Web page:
Bay Area Sex Workers to Hold Presser, Rally Tomorrow
SAN FRANCISCO — Tomorrow, sex worker groups from around the Bay Area will convene for a press conference and rally outside the federal courthouse in Oakland, Calif.
They’ll be there to support a favorable decision in the lawsuit, ESPLERP v. Gascon. The suit, filed in February on behalf of several women and a man, seeks to topple California’s anti-prostitution statute, Section 647(b) of the Penal Code, on grounds that it is “fundamentally” unconstitutional.
ESPLERP, formally known as the Erotic Service Providers Legal, Education and Research Project, is hoping that U.S. District Judge Jeffrey White will rule against a motion by the district attorneys of four California counties — Alameda, Marin, San Francisco and Sonoma as well as state Attorney General Kamala Harris — that would dismiss their case entirely.
“Current prostitution laws enable violent predators to target our community because they know that our illegal status deters many of us from coming forward and making police reports,” ESPLERP’s Maxine Doogan said. “That’s why getting a favorable ruling in our case is imperative as it will save lives.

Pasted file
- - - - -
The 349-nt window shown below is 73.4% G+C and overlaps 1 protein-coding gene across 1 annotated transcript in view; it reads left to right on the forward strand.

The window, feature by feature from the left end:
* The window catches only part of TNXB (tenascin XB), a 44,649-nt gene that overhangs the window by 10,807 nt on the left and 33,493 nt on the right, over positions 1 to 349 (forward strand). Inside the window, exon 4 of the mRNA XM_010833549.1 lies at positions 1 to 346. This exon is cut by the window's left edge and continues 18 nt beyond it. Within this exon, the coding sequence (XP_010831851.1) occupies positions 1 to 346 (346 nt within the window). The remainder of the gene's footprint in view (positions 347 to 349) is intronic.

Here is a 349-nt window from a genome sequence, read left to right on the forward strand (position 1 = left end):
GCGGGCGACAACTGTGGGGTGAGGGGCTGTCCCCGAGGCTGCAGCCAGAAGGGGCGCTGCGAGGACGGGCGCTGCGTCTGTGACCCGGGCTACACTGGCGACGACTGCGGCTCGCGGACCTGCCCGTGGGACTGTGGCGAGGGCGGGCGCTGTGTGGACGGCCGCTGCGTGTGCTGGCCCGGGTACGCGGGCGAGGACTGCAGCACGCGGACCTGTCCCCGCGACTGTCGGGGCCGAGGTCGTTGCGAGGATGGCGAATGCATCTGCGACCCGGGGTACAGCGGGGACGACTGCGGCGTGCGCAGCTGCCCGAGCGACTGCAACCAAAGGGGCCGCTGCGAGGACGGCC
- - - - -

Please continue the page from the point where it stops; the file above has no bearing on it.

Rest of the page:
“Since the federal judge is under no obligation to make his ruling in any specific time frame, sex workers will continue to vulnerable to violence. We demand decriminalization of our occupation now as a means to begin to respects our human rights and dignity, helps guard us against violence and abuse, and improves our access to justice.”
The grassroots organization said in a release Wednesday that they’ll be in front of the courthouse “to call for the remembrance of sex worker victims” on “The International Day to End Violence Against Sex Workers,” an annual and global event that falls on each Dec. 17.
“The International Day to End Violence Against Sex Workers (IDEVASW) started in 2003 when serial killer Gary Ridgway admitted killing over 70 women in Washington State in the ‘80s and ‘90s,” Doogan said. “When his rampage ended, he said he had picked prostitutes as victims because they were the easiest targets and that no one would miss them.
“Well he was wrong about that. Many of the family and friends did and do grieve.”